The World Health Organization announced Saturday it has discontinued trials of the HIV drugs lopinavir and ritonavir as a combined treatment for hospitalized coronavirus patients after interim results showed the drugs "produce little or no reduction in the mortality."
Thousands of patients were enrolled in the lopinavir/ritonavir arm of the WHO-led Solidarity Trial as well as a separate U.K.-led trial of those drugs.
The Solidarity Trial was established by the WHO to find an effective Covid-19 treatment for patients. It began with five arms looking at possible treatments: standard care; remdesivir; hydroxychloroquine; lopinavir/ritonavir; and lopanivir/ritonavir combined with interferon.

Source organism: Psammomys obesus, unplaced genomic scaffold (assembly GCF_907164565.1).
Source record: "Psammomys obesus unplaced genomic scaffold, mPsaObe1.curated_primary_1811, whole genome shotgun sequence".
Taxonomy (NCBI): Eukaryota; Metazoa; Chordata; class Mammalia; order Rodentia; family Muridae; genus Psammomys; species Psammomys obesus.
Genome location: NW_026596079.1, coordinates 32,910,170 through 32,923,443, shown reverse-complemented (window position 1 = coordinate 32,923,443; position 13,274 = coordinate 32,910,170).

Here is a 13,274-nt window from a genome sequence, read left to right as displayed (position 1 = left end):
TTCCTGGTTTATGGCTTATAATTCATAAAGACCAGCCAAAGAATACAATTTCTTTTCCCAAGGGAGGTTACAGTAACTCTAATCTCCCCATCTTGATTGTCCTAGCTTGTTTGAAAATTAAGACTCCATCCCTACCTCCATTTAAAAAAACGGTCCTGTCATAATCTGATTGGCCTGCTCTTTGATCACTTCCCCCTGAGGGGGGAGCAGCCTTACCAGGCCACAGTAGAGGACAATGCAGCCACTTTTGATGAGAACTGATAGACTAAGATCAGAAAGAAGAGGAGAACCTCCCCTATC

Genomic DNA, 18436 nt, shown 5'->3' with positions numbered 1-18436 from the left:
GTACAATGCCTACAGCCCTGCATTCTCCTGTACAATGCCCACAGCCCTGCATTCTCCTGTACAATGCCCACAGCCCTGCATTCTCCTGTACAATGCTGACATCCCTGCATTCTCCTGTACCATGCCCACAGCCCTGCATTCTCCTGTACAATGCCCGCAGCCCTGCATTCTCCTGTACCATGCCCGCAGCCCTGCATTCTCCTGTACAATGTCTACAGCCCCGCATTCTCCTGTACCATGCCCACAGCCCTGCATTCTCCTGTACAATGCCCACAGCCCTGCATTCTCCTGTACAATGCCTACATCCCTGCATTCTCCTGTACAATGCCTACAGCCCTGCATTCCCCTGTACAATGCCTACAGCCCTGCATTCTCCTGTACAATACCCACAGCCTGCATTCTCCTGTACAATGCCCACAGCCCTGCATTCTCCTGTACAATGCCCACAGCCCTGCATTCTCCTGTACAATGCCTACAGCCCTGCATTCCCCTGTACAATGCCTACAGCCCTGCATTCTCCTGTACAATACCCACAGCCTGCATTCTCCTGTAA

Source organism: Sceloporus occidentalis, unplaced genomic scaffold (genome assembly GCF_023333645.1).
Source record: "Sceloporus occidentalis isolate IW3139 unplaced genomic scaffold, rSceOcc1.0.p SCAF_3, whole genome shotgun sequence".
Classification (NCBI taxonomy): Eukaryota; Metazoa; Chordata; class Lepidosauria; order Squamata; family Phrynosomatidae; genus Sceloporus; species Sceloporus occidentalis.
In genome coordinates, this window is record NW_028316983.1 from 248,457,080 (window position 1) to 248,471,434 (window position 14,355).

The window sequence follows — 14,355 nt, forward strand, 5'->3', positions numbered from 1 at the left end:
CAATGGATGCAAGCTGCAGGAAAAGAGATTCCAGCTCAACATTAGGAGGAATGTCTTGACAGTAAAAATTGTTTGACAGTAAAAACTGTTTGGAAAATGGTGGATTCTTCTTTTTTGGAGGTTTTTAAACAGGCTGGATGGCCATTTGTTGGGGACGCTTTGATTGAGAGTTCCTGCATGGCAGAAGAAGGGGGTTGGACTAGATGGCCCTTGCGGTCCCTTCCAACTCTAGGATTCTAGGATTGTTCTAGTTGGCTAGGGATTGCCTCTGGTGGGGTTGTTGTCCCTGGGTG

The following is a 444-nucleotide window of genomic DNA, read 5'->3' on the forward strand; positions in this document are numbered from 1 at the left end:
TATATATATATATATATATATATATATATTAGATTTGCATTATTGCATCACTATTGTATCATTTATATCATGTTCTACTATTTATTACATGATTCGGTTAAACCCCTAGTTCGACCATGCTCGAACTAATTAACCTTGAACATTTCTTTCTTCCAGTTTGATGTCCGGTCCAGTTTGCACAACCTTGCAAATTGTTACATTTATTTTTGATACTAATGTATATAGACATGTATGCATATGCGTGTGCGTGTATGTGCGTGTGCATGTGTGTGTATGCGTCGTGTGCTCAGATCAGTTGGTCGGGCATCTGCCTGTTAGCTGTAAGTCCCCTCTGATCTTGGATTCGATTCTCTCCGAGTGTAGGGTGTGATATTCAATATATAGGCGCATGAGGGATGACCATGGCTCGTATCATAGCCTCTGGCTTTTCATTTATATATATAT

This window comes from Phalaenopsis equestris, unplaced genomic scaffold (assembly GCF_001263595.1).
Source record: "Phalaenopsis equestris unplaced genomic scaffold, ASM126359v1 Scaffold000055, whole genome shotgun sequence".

The WHO also said Saturday that it was discontinuing the hydroxychloroquine arm of its global study. The U.N. agency had previously announced it was dropping the malaria drug, which U.S. President Donald Trump has advocated as a treatment for the virus despite multiple studies showing it has no benefits.
"WHO today accepted the recommendation from the Solidarity Trial's International Steering Committee to discontinue the trial's hydroxychloroquine and lopinavir/ritonavir arms," the WHO said in a statement.
Hydroxychloroquine is also used for rheumatoid conditions like arthritis. The drug garnered excitement earlier in the year after several small studies suggested it could be help treat coronavirus.
The WHO's decision to discontinue its studies of hydroxychloroquine and lopinavir/ritonavir applies only to trials on hospitalized coronavirus patients. It does not preclude studies of the drugs on non-hospitalized patients or as preventative treatments before and after exposure to coronavirus.
There are no FDA-approved drugs to treat the coronavirus, which has infected more than 11 million people worldwide and killed at least 527,647, according to data from Johns Hopkins University.